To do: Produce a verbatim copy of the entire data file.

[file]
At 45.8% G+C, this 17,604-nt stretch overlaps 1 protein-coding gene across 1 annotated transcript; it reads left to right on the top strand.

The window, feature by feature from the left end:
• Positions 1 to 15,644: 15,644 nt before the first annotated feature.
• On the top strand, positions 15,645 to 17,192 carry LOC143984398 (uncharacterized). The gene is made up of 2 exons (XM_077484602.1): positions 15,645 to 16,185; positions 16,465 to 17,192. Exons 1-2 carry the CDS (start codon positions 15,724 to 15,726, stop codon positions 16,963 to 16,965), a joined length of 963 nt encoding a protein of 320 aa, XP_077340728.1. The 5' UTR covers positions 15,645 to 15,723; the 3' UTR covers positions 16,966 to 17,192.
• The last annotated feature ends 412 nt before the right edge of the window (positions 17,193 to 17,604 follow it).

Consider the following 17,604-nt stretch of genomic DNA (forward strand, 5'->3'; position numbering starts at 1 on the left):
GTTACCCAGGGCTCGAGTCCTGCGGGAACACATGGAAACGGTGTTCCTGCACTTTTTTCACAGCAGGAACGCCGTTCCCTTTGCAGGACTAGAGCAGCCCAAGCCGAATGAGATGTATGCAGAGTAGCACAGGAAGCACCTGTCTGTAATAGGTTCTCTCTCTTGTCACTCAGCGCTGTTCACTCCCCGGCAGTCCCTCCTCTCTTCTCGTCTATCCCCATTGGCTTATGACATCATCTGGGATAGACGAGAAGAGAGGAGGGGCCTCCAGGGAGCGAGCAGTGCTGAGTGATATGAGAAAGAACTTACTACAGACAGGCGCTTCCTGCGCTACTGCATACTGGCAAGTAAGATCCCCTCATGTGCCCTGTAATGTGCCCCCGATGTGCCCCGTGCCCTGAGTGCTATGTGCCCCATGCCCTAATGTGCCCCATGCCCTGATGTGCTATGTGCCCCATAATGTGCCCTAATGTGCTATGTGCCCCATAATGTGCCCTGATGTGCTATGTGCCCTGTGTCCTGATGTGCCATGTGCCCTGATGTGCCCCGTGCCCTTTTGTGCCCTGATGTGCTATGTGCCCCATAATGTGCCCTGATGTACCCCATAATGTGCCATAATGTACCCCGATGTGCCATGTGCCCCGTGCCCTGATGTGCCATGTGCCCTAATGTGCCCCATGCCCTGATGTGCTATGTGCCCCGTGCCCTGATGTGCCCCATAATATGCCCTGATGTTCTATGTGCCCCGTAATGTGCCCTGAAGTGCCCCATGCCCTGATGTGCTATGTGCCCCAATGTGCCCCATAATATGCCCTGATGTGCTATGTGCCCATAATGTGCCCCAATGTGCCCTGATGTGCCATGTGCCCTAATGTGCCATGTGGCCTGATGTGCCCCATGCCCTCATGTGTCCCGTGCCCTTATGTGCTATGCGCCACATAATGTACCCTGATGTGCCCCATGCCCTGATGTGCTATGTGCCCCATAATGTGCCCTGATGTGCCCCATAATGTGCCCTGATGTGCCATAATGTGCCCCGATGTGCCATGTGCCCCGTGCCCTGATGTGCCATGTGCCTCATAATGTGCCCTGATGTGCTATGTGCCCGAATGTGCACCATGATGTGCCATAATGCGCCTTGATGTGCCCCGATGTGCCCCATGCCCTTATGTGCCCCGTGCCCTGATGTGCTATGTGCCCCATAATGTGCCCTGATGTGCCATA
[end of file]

At 45.8% G+C, this 17,604-nt stretch overlaps 1 protein-coding gene across 1 annotated transcript; it reads left to right on the top strand.

The window, feature by feature from the left end:
• Positions 1 to 15,644: 15,644 nt before the first annotated feature.
• On the top strand, positions 15,645 to 17,192 carry LOC143984398 (uncharacterized). The gene is made up of 2 exons (XM_077484602.1): positions 15,645 to 16,185; positions 16,465 to 17,192. Exons 1-2 carry the CDS (start codon positions 15,724 to 15,726, stop codon positions 16,963 to 16,965), a joined length of 963 nt encoding a protein of 320 aa, XP_077340728.1. The 5' UTR covers positions 15,645 to 15,723; the 3' UTR covers positions 16,966 to 17,192.
• The last annotated feature ends 412 nt before the right edge of the window (positions 17,193 to 17,604 follow it).

Consider the following 17,604-nt stretch of genomic DNA (forward strand, 5'->3'; position numbering starts at 1 on the left):
GTTACCCAGGGCTCGAGTCCTGCGGGAACACATGGAAACGGTGTTCCTGCACTTTTTTCACAGCAGGAACGCCGTTCCCTTTGCAGGACTAGAGCAGCCCAAGCCGAATGAGATGTATGCAGAGTAGCACAGGAAGCACCTGTCTGTAATAGGTTCTCTCTCTTGTCACTCAGCGCTGTTCACTCCCCGGCAGTCCCTCCTCTCTTCTCGTCTATCCCCATTGGCTTATGACATCATCTGGGATAGACGAGAAGAGAGGAGGGGCCTCCAGGGAGCGAGCAGTGCTGAGTGATATGAGAAAGAACTTACTACAGACAGGCGCTTCCTGCGCTACTGCATACTGGCAAGTAAGATCCCCTCATGTGCCCTGTAATGTGCCCCCGATGTGCCCCGTGCCCTGAGTGCTATGTGCCCCATGCCCTAATGTGCCCCATGCCCTGATGTGCTATGTGCCCCATAATGTGCCCTAATGTGCTATGTGCCCCATAATGTGCCCTGATGTGCTATGTGCCCTGTGTCCTGATGTGCCATGTGCCCTGATGTGCCCCGTGCCCTTTTGTGCCCTGATGTGCTATGTGCCCCATAATGTGCCCTGATGTACCCCATAATGTGCCATAATGTACCCCGATGTGCCATGTGCCCCGTGCCCTGATGTGCCATGTGCCCTAATGTGCCCCATGCCCTGATGTGCTATGTGCCCCGTGCCCTGATGTGCCCCATAATATGCCCTGATGTTCTATGTGCCCCGTAATGTGCCCTGAAGTGCCCCATGCCCTGATGTGCTATGTGCCCCAATGTGCCCCATAATATGCCCTGATGTGCTATGTGCCCATAATGTGCCCCAATGTGCCCTGATGTGCCATGTGCCCTAATGTGCCATGTGGCCTGATGTGCCCCATGCCCTCATGTGTCCCGTGCCCTTATGTGCTATGCGCCACATAATGTACCCTGATGTGCCCCATGCCCTGATGTGCTATGTGCCCCATAATGTGCCCTGATGTGCCCCATAATGTGCCCTGATGTGCCATAATGTGCCCCGATGTGCCATGTGCCCCGTGCCCTGATGTGCCATGTGCCTCATAATGTGCCCTGATGTGCTATGTGCCCGAATGTGCACCATGATGTGCCATAATGCGCCTTGATGTGCCCCGATGTGCCCCATGCCCTTATGTGCCCCGTGCCCTGATGTGCTATGTGCCCCATAATGTGCCCTGATGTGCCATA